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tell-tail heart

I love to do dog voices. Seriously. I became proficient putting voice to a dog’s thoughts (that is, my best guess at those thoughts) with our dog, Ilsa, an Aussie-spaniel mix who was incredibly smart and loving. And although Ilsa was female, I’d express her thoughts in a gruff Brooklyn-accented voice — sort of like a New York cab driver (or long-disgruntled Dodgers fan — “da bums left New York!”) crossed with Ralph Cramden (kind of the same thing).

Some examples. Ilsa watching me clean up after dinner — “You gonna eat that? I could eat that.” Ilsa’s response when called — “Hey, I’m busy sleepin’ here.” And the classic response to “Want to go out, Ilsa?” — “Uh, yeah. It’s not like I can take myself down in the elevator.”

I’ve managed to expand my repertoire from Ilsa to other dogs I know or meet. A chance encounter with a neighborhood lab might result in, “Yeah, you can pet me. A little to the left, if you don’t mind.” Petting a friend’s Golden Doodle — “That’s good, that’s good. Why are you stopping? What do you mean you have other things to do?” And, finally, the little Yorkie skittering down the street — “Don’t step on me. I’ll hurt you. Bad. I may be little but I can take you.”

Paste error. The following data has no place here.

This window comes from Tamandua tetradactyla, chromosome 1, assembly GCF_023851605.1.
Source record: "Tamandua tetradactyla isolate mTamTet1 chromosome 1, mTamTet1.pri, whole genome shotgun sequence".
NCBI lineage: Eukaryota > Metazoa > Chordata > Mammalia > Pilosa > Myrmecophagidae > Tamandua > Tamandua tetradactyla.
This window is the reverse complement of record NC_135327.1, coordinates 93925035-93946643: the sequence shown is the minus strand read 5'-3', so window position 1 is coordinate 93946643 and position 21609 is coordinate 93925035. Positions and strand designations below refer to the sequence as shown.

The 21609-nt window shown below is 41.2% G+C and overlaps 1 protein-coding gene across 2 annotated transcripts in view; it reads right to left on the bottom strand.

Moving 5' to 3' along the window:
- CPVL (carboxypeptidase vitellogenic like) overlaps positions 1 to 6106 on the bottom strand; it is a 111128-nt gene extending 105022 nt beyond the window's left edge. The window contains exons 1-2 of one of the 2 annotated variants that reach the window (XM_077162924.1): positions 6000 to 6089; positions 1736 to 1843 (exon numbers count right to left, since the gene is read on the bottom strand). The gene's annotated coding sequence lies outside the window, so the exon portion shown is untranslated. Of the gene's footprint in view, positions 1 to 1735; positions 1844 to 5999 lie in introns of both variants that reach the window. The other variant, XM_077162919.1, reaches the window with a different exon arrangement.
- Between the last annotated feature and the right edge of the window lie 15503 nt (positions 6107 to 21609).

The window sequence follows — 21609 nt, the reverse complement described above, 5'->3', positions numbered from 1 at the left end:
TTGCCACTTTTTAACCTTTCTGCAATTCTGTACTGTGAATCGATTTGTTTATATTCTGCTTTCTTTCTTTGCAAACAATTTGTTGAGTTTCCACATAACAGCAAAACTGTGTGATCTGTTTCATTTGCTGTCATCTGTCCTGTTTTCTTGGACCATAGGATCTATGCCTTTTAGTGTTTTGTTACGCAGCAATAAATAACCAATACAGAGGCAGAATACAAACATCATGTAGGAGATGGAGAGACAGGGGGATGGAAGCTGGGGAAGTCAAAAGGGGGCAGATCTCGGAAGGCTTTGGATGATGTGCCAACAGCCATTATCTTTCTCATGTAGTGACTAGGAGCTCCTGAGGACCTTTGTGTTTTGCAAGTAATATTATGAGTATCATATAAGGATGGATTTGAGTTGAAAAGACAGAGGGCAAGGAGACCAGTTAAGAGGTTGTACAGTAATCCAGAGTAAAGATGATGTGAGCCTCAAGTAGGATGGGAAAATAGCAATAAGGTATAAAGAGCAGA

But the dog voice that gets me every time is the one B. “heard” when he first saw Ilsa at the animal shelter (a few years before he and I became a “we”).  “She just looked up at me and I knew she was thinking, ‘I’m good. Take me. I’m good,'” he told me.

She was. He did. Fairy tail ending.

‘Woof said.


© 2013 Claudia Grossman

One comment on “tell-tail heart

  1. Loved it. I can still see her watching us eat. D

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